Setting up a Harvard program overseas is no mean feat. It requires air travel to meet collaborators, scout locations, and ensure that students have opportunities to interact with local people. It also demands consideration of potential risks in sending students to unfamiliar places.

The President’s Innovation Fund for International Experiences (PIFIE) was established to help faculty members meet those challenges, with the aim of fostering and expanding the international offerings available to Harvard students.

The fund, established as part of David Rockefeller’s $100 million gift in 2008 to foster undergraduate experience abroad, provides support for faculty members to create meaningful international programs. It offers grants of between $5,000 and $60,000 for exploratory or site planning visits, to develop or implement a new international program, or to provide renewal funding for past applicants.

“Extended periods abroad have given our students new insights and directions in their academic careers and expanded the ways in which their future professional lives take form,” said Harvard College interim Dean Donald Pfister. “The innovation funds have [also] provided a means by which faculty can examine their fields in new ways with undergraduates.”

This year’s awards include renewal funding for one program, extension funding for two, and seed funding for four new programs. The renewal was for a program that History Professor Caroline Elkins is developing in Tanzania and that had been switched from Mombasa, Kenya. The two extension grants went to Alain Viel, a senior lecturer in molecular and cellular biology, for a program in Shanghai, and to David Cutler, Otto Eckstein Professor of Applied Economics, and Paul Farmer, Kolokotrones University Professor of Global Health and Social Medicine, for a global health program in Rwanda.

The new funding, some of which fostered programs that began this summer, includes work on filmmaking in Berlin, history and society in South Africa, language and culture in Paris, and a global partnership in engineering with Hong Kong University of Science and Technology.

Evelyn Hu, Tarr-Coyne Professor of Applied Physics and of Electrical Engineering, is working in partnership with the Hong Kong University of Science and Technology to give students an opportunity to experience engineering innovation in a team-based, global context. Hu said the funding allowed her to travel to Hong Kong to discuss details of the program in person with collaborators, which is critical to creating a shared understanding of how best to craft the program.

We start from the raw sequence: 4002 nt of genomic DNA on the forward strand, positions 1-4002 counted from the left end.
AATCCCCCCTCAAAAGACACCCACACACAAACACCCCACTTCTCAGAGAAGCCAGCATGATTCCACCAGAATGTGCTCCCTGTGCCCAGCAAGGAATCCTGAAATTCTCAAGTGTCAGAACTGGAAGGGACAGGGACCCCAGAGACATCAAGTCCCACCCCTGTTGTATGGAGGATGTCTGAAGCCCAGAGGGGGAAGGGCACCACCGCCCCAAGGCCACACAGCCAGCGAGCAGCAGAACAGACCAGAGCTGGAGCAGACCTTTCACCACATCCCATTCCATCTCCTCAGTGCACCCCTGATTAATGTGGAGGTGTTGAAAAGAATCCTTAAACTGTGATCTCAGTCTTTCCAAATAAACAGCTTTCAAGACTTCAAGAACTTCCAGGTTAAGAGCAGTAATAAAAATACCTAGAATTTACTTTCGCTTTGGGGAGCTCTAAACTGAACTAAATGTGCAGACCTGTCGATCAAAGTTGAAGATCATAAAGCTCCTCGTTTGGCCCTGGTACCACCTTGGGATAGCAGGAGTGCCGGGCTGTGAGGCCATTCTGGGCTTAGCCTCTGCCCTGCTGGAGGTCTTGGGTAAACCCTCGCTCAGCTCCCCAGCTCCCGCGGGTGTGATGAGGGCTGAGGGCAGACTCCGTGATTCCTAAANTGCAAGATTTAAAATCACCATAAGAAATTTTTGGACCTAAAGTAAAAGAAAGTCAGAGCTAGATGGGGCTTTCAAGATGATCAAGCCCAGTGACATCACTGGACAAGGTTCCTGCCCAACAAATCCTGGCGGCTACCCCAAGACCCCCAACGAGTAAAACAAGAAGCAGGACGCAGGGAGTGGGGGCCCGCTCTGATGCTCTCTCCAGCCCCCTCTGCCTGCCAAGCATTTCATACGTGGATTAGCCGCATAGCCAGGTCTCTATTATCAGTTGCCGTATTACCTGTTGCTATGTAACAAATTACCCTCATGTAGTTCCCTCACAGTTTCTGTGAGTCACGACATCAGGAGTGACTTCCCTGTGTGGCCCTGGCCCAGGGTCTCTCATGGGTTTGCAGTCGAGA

“The PIFIE was important in so many ways. The existence of the program raises consciousness about Harvard’s interest in promoting new kinds of collaborative international experiences,” Hu said. “The seed funding helps to make possible those important first steps in putting a program together, and also sends an important message to our partner institution about the depth of commitment that Harvard has in realizing such new programs.”

For John and Jean Comaroff, professors of African and African American Studies and of anthropology, the funding was critical in their efforts to create a meaningful, but also complex, program that was offered to Harvard students for the first time this summer.

The program requires residences in two cities in South Africa, Cape Town and Johannesburg, a teaching safari through a game park the size of Israel, stays in a remote African chiefdom, where students live in different villages in homes without electricity or running water, as well as several short field trips.

“Quite simply, we could not have set it up without that fund money,” Jean Comaroff said. “Setting up the arrangements in each place, equipping the staff and students for the field trips, putting in place security protections, and many other things besides required a great deal of preparatory work and considerable expense, all of which was covered by the fund.”

For Eric Rentschler, the Arthur Kingsley Porter Professor of Germanic Languages and Literatures, Berlin is a seminal place to understand modernity and modern history. Rentschler used the funds to create a film study program in Berlin that has students learning the city’s history, analyzing some 20 films featuring the city, interacting with members of the German Film and Television Academy Berlin, and making their own films about the city.

Berlin “remains, to this day and for many reasons, a remarkable metropolis that reflects the workings of history in a plethora of different guises,” Rentschler said.

Virginie Greene, chair of the Department of Romance Languages and Literatures, and her colleagues have taught an eight-week summer program in Paris for several years. They are hoping to offer a term-time program to extend the summer experience and to allow further research projects and immersion.

“Paris is still the first, or one of the first, destinations for Harvard students going abroad,” Greene said. “There has been a long love affair between Americans and Paris for quite a while, and students … may also appreciate the fact that this very old city is today as cosmopolitan as New York, but in a French way.”

Harvard’s gates, on the screen